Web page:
Read the full article: http://web.appstorm.net/reviews/web-dev/create-the-ultimate-landing-page-with-unbounce/
(Reviewed by Robin Good)
James Medmore writes on SocialMediaExaminer:
You’ll quickly discover that you don’t need millions of views to get results.
It’s all about the quality of your visitors, not the quantity.
Your YouTube videos will build rapport with your viewers, so that by the time they end up on your website, they are primed, pumped and ready to take action with you. In short, your conversion rates go up."
and here is the simple recipe that he suggest you use:
a) Give a call to action in your videos
b) add a URL to your description box and
c) add YouTube’s Call-to-Action Overlay function.
Here all the details about what they are and how to
The video is in French, but the story can be understood by anyone.
Robin Good's insight:
When I talk about story-telling in my courses and workshops, people think immediately that they need special tools to put together images, text and video that can facilitate this task.
Story-telling is both so engrained in our human culture and yet so far removed from our typical marketing approaches that most people selling something online peddle and scream rather than doing what their fathers and grandfathers have done for centuries to sell their properties, skills and products: telling great stories that engage listeners.
Google has done a wonderful job in creating and maintaining a unique collection of self-produced story-telling examples in the form of a growing set of short videos (most are less than 2 mins long).
By viewing them you not only live through an intense, often touching emotional story, but - on the side - without ever pushing it - you get to see how vital and useful Google services can be inside people lives.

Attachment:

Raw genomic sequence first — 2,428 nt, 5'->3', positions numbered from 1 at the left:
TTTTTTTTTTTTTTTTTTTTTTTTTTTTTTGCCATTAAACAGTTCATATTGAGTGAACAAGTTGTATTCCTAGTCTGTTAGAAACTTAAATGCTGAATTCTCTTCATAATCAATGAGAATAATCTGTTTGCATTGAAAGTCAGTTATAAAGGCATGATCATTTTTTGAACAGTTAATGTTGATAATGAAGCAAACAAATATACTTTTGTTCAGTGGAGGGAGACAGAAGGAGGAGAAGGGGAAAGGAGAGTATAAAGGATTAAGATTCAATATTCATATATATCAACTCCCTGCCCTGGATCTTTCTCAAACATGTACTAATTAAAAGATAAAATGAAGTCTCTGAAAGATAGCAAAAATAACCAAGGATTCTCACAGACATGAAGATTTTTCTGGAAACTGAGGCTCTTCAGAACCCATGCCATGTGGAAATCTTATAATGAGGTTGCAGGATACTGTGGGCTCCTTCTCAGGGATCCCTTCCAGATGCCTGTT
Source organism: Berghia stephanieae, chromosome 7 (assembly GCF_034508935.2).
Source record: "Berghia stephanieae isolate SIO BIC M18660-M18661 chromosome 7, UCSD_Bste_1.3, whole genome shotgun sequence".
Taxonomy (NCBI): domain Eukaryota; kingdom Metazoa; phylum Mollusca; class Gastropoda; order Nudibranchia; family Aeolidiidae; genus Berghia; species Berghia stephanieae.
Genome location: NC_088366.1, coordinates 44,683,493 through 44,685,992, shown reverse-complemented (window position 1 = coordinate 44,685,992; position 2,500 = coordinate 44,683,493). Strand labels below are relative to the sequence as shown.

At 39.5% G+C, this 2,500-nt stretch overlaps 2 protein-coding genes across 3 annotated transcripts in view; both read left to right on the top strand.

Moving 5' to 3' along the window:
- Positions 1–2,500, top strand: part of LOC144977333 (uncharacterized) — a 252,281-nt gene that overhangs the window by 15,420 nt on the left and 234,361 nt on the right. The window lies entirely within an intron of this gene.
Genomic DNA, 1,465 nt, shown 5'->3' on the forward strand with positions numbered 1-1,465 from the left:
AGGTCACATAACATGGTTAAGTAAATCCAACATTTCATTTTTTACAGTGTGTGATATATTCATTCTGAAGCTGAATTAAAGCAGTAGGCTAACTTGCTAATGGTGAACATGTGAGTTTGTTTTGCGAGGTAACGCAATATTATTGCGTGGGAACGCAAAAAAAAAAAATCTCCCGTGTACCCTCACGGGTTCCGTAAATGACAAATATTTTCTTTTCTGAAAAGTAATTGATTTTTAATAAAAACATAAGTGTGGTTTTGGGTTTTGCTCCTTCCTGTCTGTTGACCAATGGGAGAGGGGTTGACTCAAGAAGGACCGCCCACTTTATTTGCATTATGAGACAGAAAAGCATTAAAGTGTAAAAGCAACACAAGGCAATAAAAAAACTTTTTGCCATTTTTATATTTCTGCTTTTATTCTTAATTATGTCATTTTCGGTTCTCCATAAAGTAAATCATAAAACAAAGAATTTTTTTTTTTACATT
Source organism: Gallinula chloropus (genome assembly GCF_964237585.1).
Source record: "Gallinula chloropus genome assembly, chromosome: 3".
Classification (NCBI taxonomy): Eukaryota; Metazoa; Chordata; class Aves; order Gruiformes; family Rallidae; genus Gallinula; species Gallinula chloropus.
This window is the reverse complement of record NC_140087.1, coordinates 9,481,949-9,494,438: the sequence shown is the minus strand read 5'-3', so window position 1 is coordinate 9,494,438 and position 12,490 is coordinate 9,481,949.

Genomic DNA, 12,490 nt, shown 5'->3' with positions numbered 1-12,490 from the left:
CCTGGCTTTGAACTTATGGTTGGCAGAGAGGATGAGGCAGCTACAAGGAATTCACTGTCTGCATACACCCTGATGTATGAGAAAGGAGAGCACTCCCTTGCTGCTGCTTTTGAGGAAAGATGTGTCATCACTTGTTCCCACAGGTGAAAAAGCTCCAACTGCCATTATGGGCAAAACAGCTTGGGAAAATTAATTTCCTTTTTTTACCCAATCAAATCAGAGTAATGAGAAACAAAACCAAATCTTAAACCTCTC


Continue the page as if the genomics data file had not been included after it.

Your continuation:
The same thing you and me should be doing when promoting our own products and services. Story-telling.
Inspiring. Excellent work. 9/10
Check out the Google Stories channel here: http://www.youtube.com/user/SearchStories/videos
Robin Good's insight:
Excellent advice on how to deal with influential people to get them to help you, from long-time technology analyst, blogger and startupper Marshall Kirkpatrick.
(Marshall has recently launched a new web app, that focuses exclusively on helping you find who is really influential in your areas of interest. The app is called Little Bird and you can go and request a free trial on the site.)
What he suggests is to invest in building long-time, high-value relationships, by using the tech tools like the one he's created, to get to know more about the people you are interested in, before you reach out to them.
The more you know who they know, what they like as well as what they have written and what brands and people they are not aware of, the easier it will be for you to reach out and provide useful information, insight and advice to them.
Rightful. Correct. 8/10
Robin Good's insight: